PayPal posts 22% revenue rise on back of e-commerce growth
PayPal has posted rises in revenues, customer numbers and payment volumes numbers.
The payments firm puts its growth down to a COVID-19-induced e-commerce growth, its newly launched crypto-endowed digital wallet in the US, and its roll out of buy now, pay later (BNPL) options.
The firm whose stocks have gained 116% in the past year, saw its total payment volume grow to $936 billion – a rise of nearly a third (31%) in 2020 alone.
Venmo, PayPal’s social payments service, processed approximately $159 billion of this total, growing 56% over the year.
PayPal added 16 million yearly active accounts in the fourth quarter alone, 2020 as a whole saw an uptick of 72.7 million accounts – an increase of 95% on 2019’s 37.3 million figure.
PayPal now has 377 million yearly active accounts, more than the entire US population.
Net revenues for the year came in at $21.45 billion, climbing 22% compared to 2019.
A holy trifecta
Following nationwide lockdowns, the globe watched on as e-commerce experienced one of its biggest booms yet.
According to SellerCloud’s yearly report, online spending reached $82.5 billion in May of 2020, a 77% year-over-year increase. The uptick post-lockdowns pointed clearly to the direct impact of the pandemic.
PayPal isn’t the only player to benefit from this unprecedented market growth. Alibaba revealed this week that its China commerce retail business raked in $23 billion during the last quarter of 2020, up by 39% compared to 2019.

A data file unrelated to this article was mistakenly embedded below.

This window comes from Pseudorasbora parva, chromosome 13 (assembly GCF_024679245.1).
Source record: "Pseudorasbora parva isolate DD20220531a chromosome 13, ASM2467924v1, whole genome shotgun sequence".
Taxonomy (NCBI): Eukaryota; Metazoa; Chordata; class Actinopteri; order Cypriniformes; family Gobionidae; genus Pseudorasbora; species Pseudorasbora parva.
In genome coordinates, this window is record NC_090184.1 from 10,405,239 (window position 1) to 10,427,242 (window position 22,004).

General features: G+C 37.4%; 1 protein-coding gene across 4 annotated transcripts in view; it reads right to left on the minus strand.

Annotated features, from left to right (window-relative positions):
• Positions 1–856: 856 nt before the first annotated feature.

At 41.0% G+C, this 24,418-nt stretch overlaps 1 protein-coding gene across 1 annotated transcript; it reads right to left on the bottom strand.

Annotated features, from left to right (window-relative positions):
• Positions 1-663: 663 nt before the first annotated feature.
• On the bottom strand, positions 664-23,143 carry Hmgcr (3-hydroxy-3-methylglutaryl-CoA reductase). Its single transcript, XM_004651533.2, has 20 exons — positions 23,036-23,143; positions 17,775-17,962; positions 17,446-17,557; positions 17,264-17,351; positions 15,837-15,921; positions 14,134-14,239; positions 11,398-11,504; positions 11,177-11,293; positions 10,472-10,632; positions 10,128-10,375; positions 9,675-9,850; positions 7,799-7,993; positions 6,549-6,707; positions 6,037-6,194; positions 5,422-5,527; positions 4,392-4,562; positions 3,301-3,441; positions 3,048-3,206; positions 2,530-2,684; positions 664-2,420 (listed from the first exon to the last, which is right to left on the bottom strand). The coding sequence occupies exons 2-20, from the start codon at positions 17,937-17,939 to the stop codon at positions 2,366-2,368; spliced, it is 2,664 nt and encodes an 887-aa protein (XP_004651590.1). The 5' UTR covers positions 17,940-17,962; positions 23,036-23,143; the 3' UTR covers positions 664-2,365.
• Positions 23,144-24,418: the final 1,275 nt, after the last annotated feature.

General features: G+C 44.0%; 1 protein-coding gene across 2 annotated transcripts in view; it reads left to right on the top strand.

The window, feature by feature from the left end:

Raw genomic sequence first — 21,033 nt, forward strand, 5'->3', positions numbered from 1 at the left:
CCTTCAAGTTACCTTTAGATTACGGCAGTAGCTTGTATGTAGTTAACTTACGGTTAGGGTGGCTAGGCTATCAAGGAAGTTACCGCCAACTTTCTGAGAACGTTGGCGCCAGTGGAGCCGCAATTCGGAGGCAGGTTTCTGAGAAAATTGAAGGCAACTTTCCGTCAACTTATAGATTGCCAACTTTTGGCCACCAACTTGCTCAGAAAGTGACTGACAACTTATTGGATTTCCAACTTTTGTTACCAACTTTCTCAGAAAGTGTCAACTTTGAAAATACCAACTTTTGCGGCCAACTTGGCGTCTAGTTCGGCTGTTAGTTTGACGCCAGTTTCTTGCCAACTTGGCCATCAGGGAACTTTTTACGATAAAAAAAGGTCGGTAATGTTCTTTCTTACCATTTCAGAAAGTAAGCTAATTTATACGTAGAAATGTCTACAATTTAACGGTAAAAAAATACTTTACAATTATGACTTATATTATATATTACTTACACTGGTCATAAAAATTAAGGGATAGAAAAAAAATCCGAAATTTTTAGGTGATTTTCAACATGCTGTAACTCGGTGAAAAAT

This global trend, compounded with PayPal’s introduction of a buy, sell and hold cryptocurrency feature in October for US digital wallet owners, has underpinned the firm’s growth.
Whilst PayPal didn’t reveal exact numbers, it did say the addition of cryptocurrency capabilities has driven user activity. Those who activated the feature last year logged into PayPal at twice the rate they did before.
PayPal’s intention is to allow users to spend cryptocurrency via their PayPal wallet at all 26 million merchants in the payment giant’s network.
As for its new BNPL product, PayPal launched it in the US at the end of August, shortly followed by the UK in October.
It adds to the firms PayPal Credit and Easy Payments products, and has allowed BNPL to become the fastest adopted product in PayPal’s history. In the Q4 it added $750 million to PayPal’s total payments volume.
Already growing twice as quickly as bank transfers and more than three times the rate of digital wallets like PayPal, it’s clear BNPL products are where customer interaction is.
And this seems to be a concern for PayPal, as last year it introduced a £12 account inactivity fee, starting in December.
Conservative 2021 predictions
Whilst 2020 set unprecedented records for PayPal, its outlook on 2021 is slightly more conservative.
It expects total payment volumes to “grow in the high 20’s on a percentage basis”. Compared to its 31% growth last year.
It also anticipates revenue to grow around 17%-19%, compared to 22% last year. As well as projecting 50 million more active users over the year. That’s down from the 72.7 million it landed last year.
“As we look out over the next year or two, our digital wallet will start to transcend both online and offline,” PayPal’s CEO, Dan Schulman, said in a statement.
“It will start to expand beyond payments into financial services, into shopping tools like wish lists and price monitoring and deals and offers.”